For example, let's say you set up a four option Iron Condor. This means four positions of the Iron Condor. A single Iron Condor requires four contracts. So the total for these four positions is 4 x 4 = 16 contracts. But while setting up the trade, you accidentally delete two of the contracts. Now the Iron Condor is misconfigured.
Some platforms will point out the misconfiguration, but others will allow you to continue putting in the trade. If you don’t catch the mistake, you could end up in a position you never intended to execute.
Contracts fees are higher with multi-leg strategies as well. Options commissions went away with stock commissions. However, most commission-free stock brokers still charge a per-contract fee which is often between $0.35 - $0.65 per options contract. Because each multi-leg position requires more contracts, your total contract fee will be higher which will eat into profits.
One of the biggest advantages of multi-leg strategies is that you can limit downside risk. Rather than losing all capital in the position, you can create a downside limit (this will limit the upside as well). Because of this defined risk, they require less capital than other (single-leg or equities) strategies that have a similar goal.
There’s also lots of flexibility in how you can configure multi-leg options strategies. Depending on the strikes and expirations chosen, downside risk and upside gain can all be adjusted.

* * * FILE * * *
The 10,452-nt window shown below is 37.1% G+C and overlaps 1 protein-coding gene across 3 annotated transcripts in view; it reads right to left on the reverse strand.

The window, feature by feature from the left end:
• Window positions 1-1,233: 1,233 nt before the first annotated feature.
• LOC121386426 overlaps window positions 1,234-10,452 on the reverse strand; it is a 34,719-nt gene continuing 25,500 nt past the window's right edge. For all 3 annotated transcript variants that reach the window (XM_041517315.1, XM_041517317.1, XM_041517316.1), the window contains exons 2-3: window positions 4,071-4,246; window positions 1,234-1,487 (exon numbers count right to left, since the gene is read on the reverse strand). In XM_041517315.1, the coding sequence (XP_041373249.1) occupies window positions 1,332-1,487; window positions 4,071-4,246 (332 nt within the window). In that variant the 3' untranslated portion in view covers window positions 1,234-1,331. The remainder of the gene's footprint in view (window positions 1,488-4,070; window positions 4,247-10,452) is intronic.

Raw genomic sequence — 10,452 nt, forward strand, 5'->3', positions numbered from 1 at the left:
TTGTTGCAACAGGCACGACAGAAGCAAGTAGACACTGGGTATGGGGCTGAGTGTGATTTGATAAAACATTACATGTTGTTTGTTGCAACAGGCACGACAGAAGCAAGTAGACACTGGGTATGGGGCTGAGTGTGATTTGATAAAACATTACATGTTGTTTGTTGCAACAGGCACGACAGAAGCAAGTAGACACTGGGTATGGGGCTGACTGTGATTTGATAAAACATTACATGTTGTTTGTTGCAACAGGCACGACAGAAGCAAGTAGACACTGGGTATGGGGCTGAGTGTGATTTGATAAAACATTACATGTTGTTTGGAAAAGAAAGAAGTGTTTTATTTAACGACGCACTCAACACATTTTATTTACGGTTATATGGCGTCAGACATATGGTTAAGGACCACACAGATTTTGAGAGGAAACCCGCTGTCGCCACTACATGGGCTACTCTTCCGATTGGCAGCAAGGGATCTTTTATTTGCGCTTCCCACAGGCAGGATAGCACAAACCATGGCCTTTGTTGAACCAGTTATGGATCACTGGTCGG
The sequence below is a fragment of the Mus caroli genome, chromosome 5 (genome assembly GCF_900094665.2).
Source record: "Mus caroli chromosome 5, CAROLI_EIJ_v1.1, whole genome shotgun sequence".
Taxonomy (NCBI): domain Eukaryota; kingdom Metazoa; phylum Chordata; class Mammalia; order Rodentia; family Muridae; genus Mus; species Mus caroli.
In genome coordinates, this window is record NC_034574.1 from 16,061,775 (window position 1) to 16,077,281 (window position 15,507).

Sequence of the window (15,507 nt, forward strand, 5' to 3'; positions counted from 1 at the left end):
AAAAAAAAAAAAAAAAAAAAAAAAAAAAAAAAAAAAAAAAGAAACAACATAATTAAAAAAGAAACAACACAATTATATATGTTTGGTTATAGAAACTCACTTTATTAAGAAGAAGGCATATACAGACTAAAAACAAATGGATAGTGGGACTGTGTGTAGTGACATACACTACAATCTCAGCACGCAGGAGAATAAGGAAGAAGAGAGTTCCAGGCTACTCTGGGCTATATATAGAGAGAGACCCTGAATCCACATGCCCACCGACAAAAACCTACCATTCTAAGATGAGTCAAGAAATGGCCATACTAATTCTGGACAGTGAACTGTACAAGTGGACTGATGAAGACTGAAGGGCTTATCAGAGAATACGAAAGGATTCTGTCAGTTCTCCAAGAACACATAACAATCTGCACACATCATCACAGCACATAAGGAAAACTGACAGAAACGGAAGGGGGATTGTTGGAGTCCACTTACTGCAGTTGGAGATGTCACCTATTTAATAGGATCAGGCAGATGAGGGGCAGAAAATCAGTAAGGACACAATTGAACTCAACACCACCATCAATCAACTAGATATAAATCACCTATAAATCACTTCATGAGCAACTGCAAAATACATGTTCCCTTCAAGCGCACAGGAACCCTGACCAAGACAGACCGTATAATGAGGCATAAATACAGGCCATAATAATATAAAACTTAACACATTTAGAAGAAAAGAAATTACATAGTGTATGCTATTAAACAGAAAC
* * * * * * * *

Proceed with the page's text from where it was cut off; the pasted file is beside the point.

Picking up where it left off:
Examples Of Multi-Leg Options Strategies
There are lots of multi-leg strategies available to options traders. We’ll go through just a handful of them to give you an idea of why a trader might use these strategies.
An Iron Condor involves four contracts. It is used when the stock price is expected to move very little. The contracts basically surround the stock price with two above and two below the current price. They can be adjusted closer or further away from the price.
The position is opened by:
- Buying a put with strike A — below B
- Selling a put with strike B — below stock price
- Selling a call with strike C — above stock price
- Buying a call with strike D — above C
The maximum loss is the difference between A and B or C and D, less any net credit received for selling the strategy. A/B is the same distance apart as C/D.
The maximum profit is the net credit from selling B and C. If the stock is between B and C by expiration, you keep the full premium.
This strategy needs the stock price to move by the amount paid for each of the two options. It’s also one of the few multi-leg options strategies with unlimited gain.